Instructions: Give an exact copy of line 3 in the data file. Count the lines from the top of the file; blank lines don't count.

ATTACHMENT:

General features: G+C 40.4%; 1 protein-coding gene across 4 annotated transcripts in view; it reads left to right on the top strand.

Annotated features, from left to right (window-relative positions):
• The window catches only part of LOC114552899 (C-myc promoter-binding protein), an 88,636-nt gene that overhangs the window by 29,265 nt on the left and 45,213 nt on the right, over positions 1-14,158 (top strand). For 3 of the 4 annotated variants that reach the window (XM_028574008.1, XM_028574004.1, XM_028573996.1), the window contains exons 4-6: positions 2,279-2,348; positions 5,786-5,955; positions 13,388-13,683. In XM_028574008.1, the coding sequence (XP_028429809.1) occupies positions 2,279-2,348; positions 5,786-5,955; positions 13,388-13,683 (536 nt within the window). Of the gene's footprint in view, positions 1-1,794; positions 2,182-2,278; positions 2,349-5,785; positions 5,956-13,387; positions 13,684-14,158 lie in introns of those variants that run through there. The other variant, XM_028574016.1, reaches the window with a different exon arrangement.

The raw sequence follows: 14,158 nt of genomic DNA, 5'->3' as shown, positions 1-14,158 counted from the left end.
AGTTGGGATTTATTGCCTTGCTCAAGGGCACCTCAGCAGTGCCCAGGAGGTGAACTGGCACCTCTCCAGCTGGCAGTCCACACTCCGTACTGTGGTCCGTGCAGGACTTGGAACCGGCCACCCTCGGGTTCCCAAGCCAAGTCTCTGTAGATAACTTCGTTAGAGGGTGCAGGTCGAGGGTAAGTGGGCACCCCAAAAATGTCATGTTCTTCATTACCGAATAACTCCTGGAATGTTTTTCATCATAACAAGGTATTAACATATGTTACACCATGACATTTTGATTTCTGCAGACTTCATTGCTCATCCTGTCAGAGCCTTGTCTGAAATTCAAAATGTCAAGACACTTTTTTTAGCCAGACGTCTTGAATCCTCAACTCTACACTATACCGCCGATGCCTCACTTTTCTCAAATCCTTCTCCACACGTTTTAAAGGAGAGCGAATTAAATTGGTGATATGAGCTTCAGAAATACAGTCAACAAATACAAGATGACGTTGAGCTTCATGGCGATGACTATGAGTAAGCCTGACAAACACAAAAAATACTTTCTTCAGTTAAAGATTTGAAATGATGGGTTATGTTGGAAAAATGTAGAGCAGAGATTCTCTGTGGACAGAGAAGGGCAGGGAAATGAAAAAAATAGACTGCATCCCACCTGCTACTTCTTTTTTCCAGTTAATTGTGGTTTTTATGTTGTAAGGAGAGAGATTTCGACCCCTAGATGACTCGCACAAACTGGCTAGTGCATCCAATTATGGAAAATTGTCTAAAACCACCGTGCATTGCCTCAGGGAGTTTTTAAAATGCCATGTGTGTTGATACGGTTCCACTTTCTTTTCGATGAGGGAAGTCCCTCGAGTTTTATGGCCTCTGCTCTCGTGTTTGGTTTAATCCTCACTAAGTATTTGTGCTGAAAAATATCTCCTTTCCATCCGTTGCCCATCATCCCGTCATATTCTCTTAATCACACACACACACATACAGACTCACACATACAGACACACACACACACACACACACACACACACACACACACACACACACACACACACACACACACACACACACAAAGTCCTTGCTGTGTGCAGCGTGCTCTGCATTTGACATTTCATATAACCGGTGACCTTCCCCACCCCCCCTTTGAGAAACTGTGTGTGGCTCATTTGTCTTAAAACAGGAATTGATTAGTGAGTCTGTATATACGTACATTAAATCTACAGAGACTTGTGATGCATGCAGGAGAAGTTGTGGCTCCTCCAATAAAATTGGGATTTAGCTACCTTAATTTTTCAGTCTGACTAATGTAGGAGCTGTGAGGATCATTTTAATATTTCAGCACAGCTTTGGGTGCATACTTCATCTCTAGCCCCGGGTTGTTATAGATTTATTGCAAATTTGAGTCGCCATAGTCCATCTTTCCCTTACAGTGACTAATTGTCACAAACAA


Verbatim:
• The window catches only part of LOC114552899 (C-myc promoter-binding protein), an 88,636-nt gene that overhangs the window by 29,265 nt on the left and 45,213 nt on the right, over positions 1-14,158 (top strand). For 3 of the 4 annotated variants that reach the window (XM_028574008.1, XM_028574004.1, XM_028573996.1), the window contains exons 4-6: positions 2,279-2,348; positions 5,786-5,955; positions 13,388-13,683. In XM_028574008.1, the coding sequence (XP_028429809.1) occupies positions 2,279-2,348; positions 5,786-5,955; positions 13,388-13,683 (536 nt within the window). Of the gene's footprint in view, positions 1-1,794; positions 2,182-2,278; positions 2,349-5,785; positions 5,956-13,387; positions 13,684-14,158 lie in introns of those variants that run through there. The other variant, XM_028574016.1, reaches the window with a different exon arrangement.